The Downfall of Macbeth

Cate Wilhite

Macbeth's Downfall

The downfall of Macbeth is mainly attributed to his own ambition. Macbeth's sense of over confidence and the impact of the witches' prophecy lead to his downfall in the play. In the beginning of the play, Macbeth is a strong night, loyal to the Scottish King, but has a strong desire for power. When Macbeth encounters the witches, the ambition for power that he already had becomes more prominent and takes over his life. Macbeth states "My thought, whose murder yet is but fantastical, Shakes so my single state of man That function is smother'd in surmise, and nothing is but what is not"(1.3.52-55). By stating this, Macbeth shows that he has a deep murderous ambition. Later, Macbeth reveals more of his darker, ambitious side by saying "Stars hide your fires,let not light see my black and deep desires"(1.4.58-59). By saying this, Macbeth means that he wants to hide his murderous thoughts and kill Duncan without anyone knowing. To add to this, Banquo states "Thou has id now, King, Cawdor, Glamis, all, as the weird women promised, and I fear though played'st most foully for't..."(3.1.1-3). Banqou suspects that Macbeth became king in an evil way. This plays off of what the witches told Macbeth in their prophecy where they gave him the idea that he would become king. The witches did not however cause Macbeth's downfall, as they just gave him the idea and did not push him to make it happen the way he did.
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Literary Devices

Dramatic Irony:

In act one of scene six Macbeth and Lady Macbeth welcome many people, including King Duncan, to their castle. The Macbeth's are very kind and polite to all of their guests, especially King Duncan. Lady Macbeth shows dramatic irony by stating, "All our service In every point twice done, and then done double, Were poor and single business to contend Against those honors deep and broad where with Your Majesty loads our house. For those of old, And the late dignities heaped up to them, we rest your hermits"(1.6.17-23). Lady Macbeth shows dramatic irony because she is basically sucking up to King Duncan while planning to kill him.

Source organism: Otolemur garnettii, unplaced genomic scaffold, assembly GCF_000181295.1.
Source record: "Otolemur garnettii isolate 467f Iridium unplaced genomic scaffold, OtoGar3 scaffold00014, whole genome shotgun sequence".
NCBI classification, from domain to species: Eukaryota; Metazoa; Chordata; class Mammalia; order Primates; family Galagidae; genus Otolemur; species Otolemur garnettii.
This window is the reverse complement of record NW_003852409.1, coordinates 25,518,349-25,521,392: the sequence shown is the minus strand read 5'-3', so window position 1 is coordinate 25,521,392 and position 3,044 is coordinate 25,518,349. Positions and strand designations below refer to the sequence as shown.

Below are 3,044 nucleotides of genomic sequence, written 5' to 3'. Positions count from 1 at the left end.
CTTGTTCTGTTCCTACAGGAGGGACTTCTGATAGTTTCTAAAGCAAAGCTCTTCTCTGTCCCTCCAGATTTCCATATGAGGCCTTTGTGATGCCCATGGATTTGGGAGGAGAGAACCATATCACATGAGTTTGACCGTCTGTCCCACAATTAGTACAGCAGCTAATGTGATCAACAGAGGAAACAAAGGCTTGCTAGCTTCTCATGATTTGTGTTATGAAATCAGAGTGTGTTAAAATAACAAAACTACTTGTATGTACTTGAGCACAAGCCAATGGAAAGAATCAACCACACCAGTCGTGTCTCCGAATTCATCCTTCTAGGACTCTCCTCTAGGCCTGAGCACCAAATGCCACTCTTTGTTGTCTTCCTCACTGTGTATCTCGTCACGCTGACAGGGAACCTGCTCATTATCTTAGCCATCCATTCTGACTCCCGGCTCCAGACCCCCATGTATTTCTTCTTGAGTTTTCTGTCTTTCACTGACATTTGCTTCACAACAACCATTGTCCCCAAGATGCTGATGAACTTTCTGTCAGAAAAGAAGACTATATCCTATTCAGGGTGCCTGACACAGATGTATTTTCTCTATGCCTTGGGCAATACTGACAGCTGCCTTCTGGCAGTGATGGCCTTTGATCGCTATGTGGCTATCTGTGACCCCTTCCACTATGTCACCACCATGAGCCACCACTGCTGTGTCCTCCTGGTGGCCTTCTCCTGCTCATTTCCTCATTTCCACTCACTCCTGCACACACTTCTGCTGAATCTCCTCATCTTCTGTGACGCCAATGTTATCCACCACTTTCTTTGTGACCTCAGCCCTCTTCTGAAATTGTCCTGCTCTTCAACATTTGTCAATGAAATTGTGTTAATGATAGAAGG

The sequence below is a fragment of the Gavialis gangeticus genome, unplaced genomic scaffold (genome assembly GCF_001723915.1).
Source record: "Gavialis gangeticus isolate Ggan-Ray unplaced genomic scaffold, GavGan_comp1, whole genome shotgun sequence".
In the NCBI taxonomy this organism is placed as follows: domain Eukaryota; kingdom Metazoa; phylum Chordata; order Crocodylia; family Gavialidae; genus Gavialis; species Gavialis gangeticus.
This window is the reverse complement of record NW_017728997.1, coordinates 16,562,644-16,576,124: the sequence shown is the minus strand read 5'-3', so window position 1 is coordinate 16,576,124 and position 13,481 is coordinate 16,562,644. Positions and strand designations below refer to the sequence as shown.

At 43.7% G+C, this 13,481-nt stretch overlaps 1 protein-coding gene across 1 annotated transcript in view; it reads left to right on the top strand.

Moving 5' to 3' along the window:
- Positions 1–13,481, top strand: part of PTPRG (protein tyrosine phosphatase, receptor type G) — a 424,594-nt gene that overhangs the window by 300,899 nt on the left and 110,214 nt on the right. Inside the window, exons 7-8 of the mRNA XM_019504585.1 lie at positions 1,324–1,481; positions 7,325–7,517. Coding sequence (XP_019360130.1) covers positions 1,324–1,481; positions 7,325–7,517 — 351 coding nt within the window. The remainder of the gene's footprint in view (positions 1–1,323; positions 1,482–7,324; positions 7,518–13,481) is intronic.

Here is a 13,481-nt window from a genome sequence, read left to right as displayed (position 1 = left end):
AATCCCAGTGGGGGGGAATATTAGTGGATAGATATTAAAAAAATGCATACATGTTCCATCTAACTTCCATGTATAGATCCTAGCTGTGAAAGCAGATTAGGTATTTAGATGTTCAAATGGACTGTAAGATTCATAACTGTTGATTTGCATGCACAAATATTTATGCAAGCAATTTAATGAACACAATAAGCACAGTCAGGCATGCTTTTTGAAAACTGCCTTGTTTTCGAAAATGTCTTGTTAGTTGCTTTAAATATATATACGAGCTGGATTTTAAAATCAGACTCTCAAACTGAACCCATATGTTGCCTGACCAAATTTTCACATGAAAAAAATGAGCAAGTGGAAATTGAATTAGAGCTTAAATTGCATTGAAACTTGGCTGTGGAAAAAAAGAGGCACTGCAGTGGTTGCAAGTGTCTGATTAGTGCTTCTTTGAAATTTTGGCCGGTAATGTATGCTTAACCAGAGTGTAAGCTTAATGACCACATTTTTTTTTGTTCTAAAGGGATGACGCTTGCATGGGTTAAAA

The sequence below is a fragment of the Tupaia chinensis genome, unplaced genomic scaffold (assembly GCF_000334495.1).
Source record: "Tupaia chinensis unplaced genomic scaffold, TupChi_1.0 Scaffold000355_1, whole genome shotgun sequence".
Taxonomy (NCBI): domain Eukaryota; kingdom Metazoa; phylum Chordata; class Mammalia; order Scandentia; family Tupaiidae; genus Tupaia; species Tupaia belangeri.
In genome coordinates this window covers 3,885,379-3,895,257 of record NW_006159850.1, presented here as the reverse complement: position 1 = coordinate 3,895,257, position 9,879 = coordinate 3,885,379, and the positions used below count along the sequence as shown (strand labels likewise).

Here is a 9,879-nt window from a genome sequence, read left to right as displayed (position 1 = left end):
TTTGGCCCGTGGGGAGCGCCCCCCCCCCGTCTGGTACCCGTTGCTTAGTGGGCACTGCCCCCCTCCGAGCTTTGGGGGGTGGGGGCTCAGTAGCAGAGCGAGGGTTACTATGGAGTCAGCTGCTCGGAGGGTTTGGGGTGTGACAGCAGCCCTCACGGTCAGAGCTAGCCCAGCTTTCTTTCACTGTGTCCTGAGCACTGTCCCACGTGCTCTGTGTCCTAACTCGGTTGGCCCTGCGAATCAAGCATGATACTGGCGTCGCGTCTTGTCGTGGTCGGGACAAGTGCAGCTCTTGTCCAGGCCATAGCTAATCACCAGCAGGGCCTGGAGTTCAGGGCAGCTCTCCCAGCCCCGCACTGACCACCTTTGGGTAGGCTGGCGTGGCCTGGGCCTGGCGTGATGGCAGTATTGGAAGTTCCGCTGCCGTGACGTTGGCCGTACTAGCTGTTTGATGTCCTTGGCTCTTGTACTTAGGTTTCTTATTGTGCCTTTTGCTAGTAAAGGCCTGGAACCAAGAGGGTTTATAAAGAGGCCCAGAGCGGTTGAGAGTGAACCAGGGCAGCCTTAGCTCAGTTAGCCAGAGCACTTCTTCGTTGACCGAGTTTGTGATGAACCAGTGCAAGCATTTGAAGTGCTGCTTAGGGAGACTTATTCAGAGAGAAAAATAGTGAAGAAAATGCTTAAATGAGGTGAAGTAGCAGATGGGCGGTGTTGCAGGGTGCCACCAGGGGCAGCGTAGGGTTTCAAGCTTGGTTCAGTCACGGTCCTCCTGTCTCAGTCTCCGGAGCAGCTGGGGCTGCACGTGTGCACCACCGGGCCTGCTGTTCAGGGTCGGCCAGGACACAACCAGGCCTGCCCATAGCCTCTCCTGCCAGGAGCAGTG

In scene one of act two Macbeth is preparing to kill King Duncan. Banquo suspects Macbeth's plans because of the witches' prophecies. Macbeth hears a funeral bell while plotting King Duncan's death. Macbeth hearing this is foreshadowing because Macbeth feels that, "I go, and it is done. The bell invites me. Hear it not, Duncan, for it is a knell That summons thee to heaven, or to hell"(2.1.71-73). The bell shows foreshadowing because it is a funeral bell that signifies Duncan's death.

Dynamic Character:

In scene two of act three Macbeth and Lady Macbeth talk privately and discuss Duncan's murder. Right after the murder, Lady Macbeth felt as if it was no big deal, whereas Macbeth thought he had done something incredibly awful. At this point in the play, these thoughts are reversed and Lady Macbeth feels that "Naught's had, all's spent, where our desire is got without content, 'Tis safer to be that which we destroy Than by destruction dwell in doubtful joy"(3.2.6-9).This shows that Lady Macbeth changes throughout the story, therefore making her a dynamic character.

Movie Connection

In The Lion King, Scar, like Macbeth, lets his ambition takeover him and ends up killing Mufasa, the king, so he can become king. Macbeth kills King Duncan in order to become king the same way Scar killed Mufasa to become king.


Song Connection

The song "Go the Distance" by Michael Bolton resembles Macbeth's ambition because the lyrics go "I am on my way, I can go the distance, I don't care how far, somehow I'll be strong, I know every mile, Will be worth my while, I could go most anywhere, To find where I belong". This relates to Macbeth because Macbeth will do anything to become king, even kill the current king.

-Lyrics start at 2:24